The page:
Winter sux. Rain sux. Mud sux. The cold sux - Winter is just 'meh!' and no doubt, soon enough, I will be complaining about the heat and the lack of rain - Can't blimmin win!!!
Today was a nice mid-winter day and I got out and got all the horses rugs off for the day. It's a good opportunity to see who has lost or gained weight and let them all have a good roll and a scratch. There is NO way I am going around at the end of the day and brushing all the mud off them before replacing their covers so they just get an extra layer of insulation. 11 horses = 14 rugs so it's a mission and a half in the morning wandering around getting them all off as well as feeding out, moving break fences etc. Consequently I tend to let them take turns at having their covers off and only take them off on nice warm days.
Everyone seems to be doing well. Paddy is the only one who has dropped a bit of condition but is not too bad. Paddy has been with me for 18 years and will be 20 this year. He's a full thoroughbred gelding with the worst front legs I have ever seen. I rescued him off the DT truck when I heard of his plight through a friend who knew the chap who trained him - Paddy has never 'done' fast and life as a racehorse was just never ever going to happen for him. He was a favourite however because of his big stupid sweet personality. He's a lovely horse but I think has the beginnings of arthritis in his knees - hardly surprising with the pressure they have been under over the last twenty years - so I will be looking at supplementing him with some sort of joint food in the near future. That said, he's never had a lame day in his life and has made a good farm and time show hack for me as well as a super safe trekking horse. He does have a buck and has had me off on a couple of occasions when he has been surprised by sheep monsters hiding behind hedgerows and killer sparrows. Idiot horse.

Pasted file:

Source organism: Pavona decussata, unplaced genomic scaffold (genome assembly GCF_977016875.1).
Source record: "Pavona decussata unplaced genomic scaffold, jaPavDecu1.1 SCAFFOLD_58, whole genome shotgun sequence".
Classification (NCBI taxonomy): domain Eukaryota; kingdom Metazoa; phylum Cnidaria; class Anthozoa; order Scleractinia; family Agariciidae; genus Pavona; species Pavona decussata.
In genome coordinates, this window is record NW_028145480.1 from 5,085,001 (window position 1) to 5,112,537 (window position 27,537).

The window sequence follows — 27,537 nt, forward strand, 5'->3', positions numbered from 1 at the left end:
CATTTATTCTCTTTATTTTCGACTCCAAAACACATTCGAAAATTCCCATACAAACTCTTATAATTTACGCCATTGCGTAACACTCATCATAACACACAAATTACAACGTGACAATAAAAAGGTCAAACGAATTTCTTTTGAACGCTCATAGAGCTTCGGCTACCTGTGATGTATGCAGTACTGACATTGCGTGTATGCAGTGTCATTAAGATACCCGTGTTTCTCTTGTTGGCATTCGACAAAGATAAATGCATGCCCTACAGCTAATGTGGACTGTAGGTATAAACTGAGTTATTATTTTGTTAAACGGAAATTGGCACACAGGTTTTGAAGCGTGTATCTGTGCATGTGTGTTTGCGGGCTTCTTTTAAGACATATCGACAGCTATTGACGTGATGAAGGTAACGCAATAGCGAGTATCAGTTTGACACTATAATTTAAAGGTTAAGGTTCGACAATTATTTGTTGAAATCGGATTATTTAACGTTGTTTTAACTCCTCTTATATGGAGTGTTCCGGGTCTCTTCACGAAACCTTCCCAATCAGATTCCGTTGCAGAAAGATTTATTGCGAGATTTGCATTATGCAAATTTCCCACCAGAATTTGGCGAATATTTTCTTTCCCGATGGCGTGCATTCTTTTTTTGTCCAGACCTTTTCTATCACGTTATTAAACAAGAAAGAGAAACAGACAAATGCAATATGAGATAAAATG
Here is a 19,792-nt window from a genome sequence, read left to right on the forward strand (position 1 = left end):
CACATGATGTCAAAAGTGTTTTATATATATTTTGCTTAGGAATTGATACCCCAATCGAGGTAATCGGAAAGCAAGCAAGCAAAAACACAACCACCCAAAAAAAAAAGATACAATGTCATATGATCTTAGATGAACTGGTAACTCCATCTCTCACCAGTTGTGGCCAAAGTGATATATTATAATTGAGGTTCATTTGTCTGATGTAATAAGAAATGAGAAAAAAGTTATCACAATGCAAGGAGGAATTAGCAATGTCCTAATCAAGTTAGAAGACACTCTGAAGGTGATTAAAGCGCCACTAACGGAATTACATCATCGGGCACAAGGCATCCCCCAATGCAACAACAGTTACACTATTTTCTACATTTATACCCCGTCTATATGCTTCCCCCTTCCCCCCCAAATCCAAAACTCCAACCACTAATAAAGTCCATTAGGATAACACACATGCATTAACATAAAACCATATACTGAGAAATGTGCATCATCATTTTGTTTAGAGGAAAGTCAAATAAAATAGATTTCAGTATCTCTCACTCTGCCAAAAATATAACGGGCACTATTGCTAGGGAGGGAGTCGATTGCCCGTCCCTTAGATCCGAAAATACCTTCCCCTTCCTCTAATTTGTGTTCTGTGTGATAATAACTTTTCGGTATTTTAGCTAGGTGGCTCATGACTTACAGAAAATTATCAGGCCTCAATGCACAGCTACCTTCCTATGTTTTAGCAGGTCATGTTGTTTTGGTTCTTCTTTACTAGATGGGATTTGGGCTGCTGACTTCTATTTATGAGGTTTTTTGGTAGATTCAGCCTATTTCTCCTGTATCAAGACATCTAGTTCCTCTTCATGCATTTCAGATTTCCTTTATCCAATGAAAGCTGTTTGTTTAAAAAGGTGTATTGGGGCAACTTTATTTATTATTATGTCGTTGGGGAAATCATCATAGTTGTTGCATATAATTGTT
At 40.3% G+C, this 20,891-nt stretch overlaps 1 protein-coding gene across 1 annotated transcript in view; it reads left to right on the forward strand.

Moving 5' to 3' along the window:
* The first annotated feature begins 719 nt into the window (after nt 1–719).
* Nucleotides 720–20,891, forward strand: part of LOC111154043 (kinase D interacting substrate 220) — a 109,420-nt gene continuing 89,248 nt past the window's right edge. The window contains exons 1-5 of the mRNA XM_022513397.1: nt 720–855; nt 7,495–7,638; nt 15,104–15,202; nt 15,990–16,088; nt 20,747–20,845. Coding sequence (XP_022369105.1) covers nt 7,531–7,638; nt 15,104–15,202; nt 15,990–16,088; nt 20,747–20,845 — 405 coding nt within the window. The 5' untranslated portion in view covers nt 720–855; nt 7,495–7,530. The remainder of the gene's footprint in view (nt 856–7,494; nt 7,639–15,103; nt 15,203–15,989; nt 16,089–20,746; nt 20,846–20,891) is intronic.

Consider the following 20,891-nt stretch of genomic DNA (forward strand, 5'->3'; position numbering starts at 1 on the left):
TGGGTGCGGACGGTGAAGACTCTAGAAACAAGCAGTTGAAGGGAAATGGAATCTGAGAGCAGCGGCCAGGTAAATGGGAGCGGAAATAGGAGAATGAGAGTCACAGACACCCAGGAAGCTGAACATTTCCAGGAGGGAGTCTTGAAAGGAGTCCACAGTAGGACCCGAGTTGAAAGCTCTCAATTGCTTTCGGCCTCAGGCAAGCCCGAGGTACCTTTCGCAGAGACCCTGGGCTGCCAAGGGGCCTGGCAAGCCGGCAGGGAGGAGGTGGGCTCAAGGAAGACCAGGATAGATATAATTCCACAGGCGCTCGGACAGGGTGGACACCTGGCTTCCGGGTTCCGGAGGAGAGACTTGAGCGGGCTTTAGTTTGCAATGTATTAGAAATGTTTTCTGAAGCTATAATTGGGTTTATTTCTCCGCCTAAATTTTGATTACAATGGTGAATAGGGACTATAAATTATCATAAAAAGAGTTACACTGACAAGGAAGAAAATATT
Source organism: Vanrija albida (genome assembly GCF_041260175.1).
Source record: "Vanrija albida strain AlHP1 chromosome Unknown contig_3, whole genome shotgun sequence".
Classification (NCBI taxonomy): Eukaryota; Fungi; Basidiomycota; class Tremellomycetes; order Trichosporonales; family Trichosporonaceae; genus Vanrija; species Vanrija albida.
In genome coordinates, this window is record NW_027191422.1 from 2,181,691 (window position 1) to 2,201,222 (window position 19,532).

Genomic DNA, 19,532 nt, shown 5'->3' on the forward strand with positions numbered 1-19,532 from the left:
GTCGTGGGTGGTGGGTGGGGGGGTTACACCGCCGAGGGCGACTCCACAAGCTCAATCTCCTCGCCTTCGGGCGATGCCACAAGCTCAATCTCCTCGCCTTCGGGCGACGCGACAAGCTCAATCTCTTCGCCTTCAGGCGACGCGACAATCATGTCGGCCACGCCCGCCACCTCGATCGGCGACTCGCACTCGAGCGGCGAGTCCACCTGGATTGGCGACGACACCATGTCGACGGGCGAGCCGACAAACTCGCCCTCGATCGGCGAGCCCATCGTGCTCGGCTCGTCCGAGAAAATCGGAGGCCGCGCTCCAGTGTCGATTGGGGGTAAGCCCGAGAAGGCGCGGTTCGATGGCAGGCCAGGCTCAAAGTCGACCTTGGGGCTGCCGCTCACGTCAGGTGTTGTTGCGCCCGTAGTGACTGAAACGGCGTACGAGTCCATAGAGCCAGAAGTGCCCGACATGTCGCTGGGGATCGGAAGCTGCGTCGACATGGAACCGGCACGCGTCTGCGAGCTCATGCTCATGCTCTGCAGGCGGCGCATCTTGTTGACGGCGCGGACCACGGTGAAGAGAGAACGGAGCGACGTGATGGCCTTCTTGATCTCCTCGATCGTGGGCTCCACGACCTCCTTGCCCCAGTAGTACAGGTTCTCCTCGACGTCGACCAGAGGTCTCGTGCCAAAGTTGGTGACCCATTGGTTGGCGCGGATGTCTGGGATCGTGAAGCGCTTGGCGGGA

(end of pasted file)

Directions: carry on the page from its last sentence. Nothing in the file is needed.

Everyone else is weathering the storm that is Winter '09 well and I am pleased that the rations they are getting appear to be enough - I have been forced to be a little tight with hay but now we are just about over the hump, I will start to throw out a little extra to make sure everyone stays in good shape. Paddy is doing really well considering he is not hard fed at all but I will keep a close eye on him and, if I think he is dropping more, I will start to feed him.
I am really pleased to see Bados flying through the winter so well. He's no spring chicken and will be thirty soon enough so I am watching him like a hawk. He appears happy as Larry though, throwing in a few bucks in the paddock when the foals get him going.
Rory and Aine are doing well - Rory has held condition better than Aine (not really surprising considering his breeding) and Aine has suffered a bit with rain scald and some weight loss but I have upped the amount I am feeding them and she seems to be holding her own now, which is good. Starting to wonder about covering her - will see how we go.
Nothing great in the photo department today but a few to share:
I came across this when tidying up my living room today and have finally got around to scanning it. It's not quite accurate, a bit of journalistic license has been taken with things I said (Hamish's dam was a little more than an 'old shepherd's hack' - she was a purebred Arabian mare who the shepherd rode when mustering and there are a number of other little inaccuracies that niggle) but still, it was nice for us to be considered interesting and worthy of a two page article and photos in the country's top Equine magazine. Here tis:
I live on a 25 acre property in the Wairarapa (NZ) with my husband Nick and daughter Amy. Here we surround ourselves with horses of all shapes, ages and sizes. My passion is to breed and raise sport horses for the everyday rider and the stud's catch-phrase is 'Breeding extraordinary horses for ordinary riders'. We have been running the stud for the last decade and just love it! We currently stand two stallions. TF Hamish, a Wairarapa Stationbred and Crossiebeg Brennan, a purebred Connemara. We used to stand the purebred Clydesdale stallion, Kintyre Lodge Robbie who has gone to a new home in the SI and the, now gelded, Mighty Heights son, 'TF Life O'Reilly', who is currently in work with a young rider in Wellington. Our mares are of Clydesdale, TB and Irish Sport Horse breeding and we pride ourselves on producing attractive horses & ponies with superb temperaments and sound constitutions.